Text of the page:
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Originally published Sunday, August 18, 2013 at 5:15 AM

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Using the glycemic index to prevent disease

The glycemic index measures food on how much it raises blood-sugar levels. But not everyone agrees on whether those foods help prevent disease or aid in weight loss.

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Go to the medical library and do your own research. And remember: eat right, exercise... MORE
Yeah, the track record on this science is pretty dismal, die anyway, like Colleen said... MORE
An excellent online database of glycemic index and glycemic load of foods: Glycemic... MORE

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On Nutrition

Can a low-glycemic diet help you improve your health and reduce your waistline?

That’s a question scientists have been trying to answer since the glycemic index was developed more than 30 years ago. Current research suggests — and many health experts argue — that choosing lower-glycemic foods may help prevent some chronic diseases.

The glycemic index (GI) ranks foods on a scale of 0 to 100 based on how much they raise blood sugar (glucose) levels in the few hours after a meal. Pure glucose has a GI of 100. Foods with a high GI (above 70) are digested faster, so they cause sharper spikes in blood sugar. Most of these foods are high in carbohydrates. High-fat and high-protein foods have minimal effect on blood sugar.

A food’s GI tells you how quickly a set amount (50 or 100 grams) of the type of carbohydrate in that food is converted to blood sugar. It’s about the quality of the carbohydrate, but not the quantity.

The amount of carbohydrate in one serving of a food, together with the GI value of that carbohydrate, is used to come up with that food’s glycemic load (GL). For example, watermelon has a high GI of 72, but because there is so little digestible carbohydrate per serving, it has a low glycemic load of 4 (on a scale of 0 to 60). Pasta (cooked al dente) has a low GI of 22 but a high GL of 46 (any GL above 20 is high).

Foods that are both low GI and low GL include whole fruit, lentils, most beans and most vegetables (including carrots). Many traditional diets, including diets of the Mediterranean, Middle East, Latin America, Africa and South and East Asia have a low GI.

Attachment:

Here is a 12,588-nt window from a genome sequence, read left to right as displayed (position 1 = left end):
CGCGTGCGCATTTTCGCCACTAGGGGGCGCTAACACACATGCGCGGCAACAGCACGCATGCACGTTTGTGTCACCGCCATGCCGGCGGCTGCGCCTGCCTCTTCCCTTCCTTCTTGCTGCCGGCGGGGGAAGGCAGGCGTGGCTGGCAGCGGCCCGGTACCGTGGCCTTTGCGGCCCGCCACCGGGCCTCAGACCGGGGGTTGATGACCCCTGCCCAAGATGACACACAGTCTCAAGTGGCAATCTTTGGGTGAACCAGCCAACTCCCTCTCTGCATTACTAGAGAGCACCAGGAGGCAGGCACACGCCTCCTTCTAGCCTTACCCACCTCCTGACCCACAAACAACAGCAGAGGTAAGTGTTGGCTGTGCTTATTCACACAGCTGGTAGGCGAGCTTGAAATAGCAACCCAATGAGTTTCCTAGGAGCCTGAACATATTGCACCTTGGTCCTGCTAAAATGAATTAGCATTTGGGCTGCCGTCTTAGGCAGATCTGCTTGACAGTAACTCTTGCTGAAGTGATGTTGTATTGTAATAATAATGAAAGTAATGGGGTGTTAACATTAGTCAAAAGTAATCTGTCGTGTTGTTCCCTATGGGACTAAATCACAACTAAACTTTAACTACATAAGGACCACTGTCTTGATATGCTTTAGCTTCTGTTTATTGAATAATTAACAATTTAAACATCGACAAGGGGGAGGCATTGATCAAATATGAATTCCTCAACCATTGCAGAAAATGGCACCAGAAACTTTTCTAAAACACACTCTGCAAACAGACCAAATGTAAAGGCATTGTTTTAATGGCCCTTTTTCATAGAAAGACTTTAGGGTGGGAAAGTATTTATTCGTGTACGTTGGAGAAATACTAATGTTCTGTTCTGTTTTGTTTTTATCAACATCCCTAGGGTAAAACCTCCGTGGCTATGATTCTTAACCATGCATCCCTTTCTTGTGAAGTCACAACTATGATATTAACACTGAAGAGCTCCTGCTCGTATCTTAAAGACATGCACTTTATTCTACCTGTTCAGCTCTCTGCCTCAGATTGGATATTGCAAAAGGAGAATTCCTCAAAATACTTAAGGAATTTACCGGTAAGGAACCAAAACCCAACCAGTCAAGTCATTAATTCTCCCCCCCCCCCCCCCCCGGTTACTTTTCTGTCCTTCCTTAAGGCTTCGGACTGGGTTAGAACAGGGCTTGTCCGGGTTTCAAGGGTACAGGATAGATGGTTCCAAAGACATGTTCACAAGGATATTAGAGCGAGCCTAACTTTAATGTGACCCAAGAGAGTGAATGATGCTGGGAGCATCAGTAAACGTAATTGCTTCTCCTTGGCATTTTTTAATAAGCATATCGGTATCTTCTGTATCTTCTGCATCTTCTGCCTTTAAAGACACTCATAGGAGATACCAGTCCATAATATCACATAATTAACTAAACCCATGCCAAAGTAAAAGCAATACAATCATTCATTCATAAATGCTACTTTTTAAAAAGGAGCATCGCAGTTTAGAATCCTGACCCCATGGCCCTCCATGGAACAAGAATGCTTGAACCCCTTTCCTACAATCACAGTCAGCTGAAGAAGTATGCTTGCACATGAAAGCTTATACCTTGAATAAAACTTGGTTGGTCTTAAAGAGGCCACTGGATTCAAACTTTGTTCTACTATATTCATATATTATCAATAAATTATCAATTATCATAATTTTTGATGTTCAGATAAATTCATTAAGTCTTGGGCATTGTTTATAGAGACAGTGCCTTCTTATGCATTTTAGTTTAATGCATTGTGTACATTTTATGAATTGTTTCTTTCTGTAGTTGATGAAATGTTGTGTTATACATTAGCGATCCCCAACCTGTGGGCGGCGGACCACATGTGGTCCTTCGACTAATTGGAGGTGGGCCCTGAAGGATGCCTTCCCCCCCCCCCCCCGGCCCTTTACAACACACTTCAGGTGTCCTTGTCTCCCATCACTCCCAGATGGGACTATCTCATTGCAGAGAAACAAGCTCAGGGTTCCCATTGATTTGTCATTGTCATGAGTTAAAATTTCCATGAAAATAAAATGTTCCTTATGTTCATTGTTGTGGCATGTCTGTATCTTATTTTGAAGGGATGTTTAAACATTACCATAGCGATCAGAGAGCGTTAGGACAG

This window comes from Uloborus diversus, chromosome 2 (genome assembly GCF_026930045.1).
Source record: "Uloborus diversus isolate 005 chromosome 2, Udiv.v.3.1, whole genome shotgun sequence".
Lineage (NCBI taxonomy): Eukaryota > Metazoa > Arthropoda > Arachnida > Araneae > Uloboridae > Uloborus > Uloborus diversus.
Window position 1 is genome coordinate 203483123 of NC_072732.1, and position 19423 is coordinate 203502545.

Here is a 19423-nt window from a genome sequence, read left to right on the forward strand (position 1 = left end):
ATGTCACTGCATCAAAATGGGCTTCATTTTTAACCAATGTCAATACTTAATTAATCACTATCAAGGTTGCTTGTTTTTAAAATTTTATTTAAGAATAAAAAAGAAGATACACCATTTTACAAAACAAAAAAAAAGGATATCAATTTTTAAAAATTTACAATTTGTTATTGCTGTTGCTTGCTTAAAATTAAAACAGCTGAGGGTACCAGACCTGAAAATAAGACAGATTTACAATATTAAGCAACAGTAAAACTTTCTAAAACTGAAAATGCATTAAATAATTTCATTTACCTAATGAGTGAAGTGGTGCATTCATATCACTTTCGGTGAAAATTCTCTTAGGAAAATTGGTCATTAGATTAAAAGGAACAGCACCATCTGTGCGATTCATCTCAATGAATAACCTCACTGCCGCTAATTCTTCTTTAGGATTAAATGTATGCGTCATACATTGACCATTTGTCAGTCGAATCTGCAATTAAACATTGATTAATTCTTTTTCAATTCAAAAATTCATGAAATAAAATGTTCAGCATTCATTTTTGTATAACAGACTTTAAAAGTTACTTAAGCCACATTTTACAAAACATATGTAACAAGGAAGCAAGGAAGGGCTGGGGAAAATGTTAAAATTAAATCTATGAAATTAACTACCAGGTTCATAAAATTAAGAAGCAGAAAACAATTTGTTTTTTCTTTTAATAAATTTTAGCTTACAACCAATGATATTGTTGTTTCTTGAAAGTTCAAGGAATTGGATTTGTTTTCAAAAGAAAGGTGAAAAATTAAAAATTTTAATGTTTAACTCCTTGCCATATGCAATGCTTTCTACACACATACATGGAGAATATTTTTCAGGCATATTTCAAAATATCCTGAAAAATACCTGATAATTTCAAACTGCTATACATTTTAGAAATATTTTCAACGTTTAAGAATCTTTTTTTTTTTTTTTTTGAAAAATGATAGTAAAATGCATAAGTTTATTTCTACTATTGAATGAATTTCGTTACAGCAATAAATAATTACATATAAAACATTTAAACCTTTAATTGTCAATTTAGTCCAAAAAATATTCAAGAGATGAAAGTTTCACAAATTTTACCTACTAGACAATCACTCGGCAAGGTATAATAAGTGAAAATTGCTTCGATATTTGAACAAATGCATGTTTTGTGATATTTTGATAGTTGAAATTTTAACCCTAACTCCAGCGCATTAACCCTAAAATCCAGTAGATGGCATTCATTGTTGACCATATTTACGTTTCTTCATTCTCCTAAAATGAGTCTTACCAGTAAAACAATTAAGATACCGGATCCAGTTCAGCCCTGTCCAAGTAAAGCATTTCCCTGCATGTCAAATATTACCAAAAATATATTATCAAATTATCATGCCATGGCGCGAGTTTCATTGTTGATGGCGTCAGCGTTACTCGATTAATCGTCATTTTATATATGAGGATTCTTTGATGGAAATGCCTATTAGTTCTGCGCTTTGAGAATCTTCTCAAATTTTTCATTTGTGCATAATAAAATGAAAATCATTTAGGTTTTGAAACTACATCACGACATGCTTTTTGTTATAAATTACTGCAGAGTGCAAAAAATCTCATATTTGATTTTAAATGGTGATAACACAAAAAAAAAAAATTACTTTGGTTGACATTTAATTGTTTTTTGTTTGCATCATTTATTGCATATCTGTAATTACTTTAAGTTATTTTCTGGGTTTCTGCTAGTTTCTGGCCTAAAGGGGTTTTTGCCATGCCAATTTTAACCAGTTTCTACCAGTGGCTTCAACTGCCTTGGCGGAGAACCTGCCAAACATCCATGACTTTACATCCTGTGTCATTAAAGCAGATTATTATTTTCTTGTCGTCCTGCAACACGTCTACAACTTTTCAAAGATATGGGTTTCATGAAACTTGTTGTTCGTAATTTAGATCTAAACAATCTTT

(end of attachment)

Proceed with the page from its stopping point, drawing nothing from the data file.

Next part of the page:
A food’s GI is not easily identified from how it looks or the list of ingredients on its label. Take whole grains. Not all whole grains are low-glycemic. Most actual whole grains (brown rice, quinoa, wheat berries, bulgur, steel-cut or thick rolled oats) are low-glycemic. But when those grains are milled into flour or rolled thin and baked into bread and other products, they may be digested almost as rapidly as foods made from white flour. This is one reason why some health experts say that GI ratings should be included on food labels here in the U.S., as they are in Australia and a few other countries.

How our blood-sugar levels change after we eat carbohydrates depends on what other foods we eat them with. Mixed meals and snacks that include high-glycemic foods along with whole grains, vegetables, whole fruits, protein and healthful fat are digested more slowly, promoting gentle fluctuations in blood sugar.

The research investigating whether low-glycemic diets are associated with lower rates of chronic disease (and whether high-glycemic diets are associated with higher rates of disease) is not all in agreement. The strongest evidence suggests that choosing lower-glycemic carbohydrates may be beneficial for heart health, especially if they replace some of the saturated fat in the diet. (Replacing saturated fat with high-glycemic carbohydrates is not heart-healthy.)

The relationship to various cancers is inconclusive, but lower-glycemic diets may help prevent or delay type 2 diabetes in people who are at risk because of being sedentary, overweight and having a family history of the disease.

Lower-glycemic diets have not been shown to help with weight loss, although they may help prevent weight gain, and some studies have linked a high-glycemic diet to excess abdominal fat.

Carrie Dennett: nutritionbycarrie@gmail.com. Dennett is a graduate student in the Nutritional Sciences Program at the University of Washington; her blog is nutritionbycarrie.com.Next time: Seeds — not just for birds

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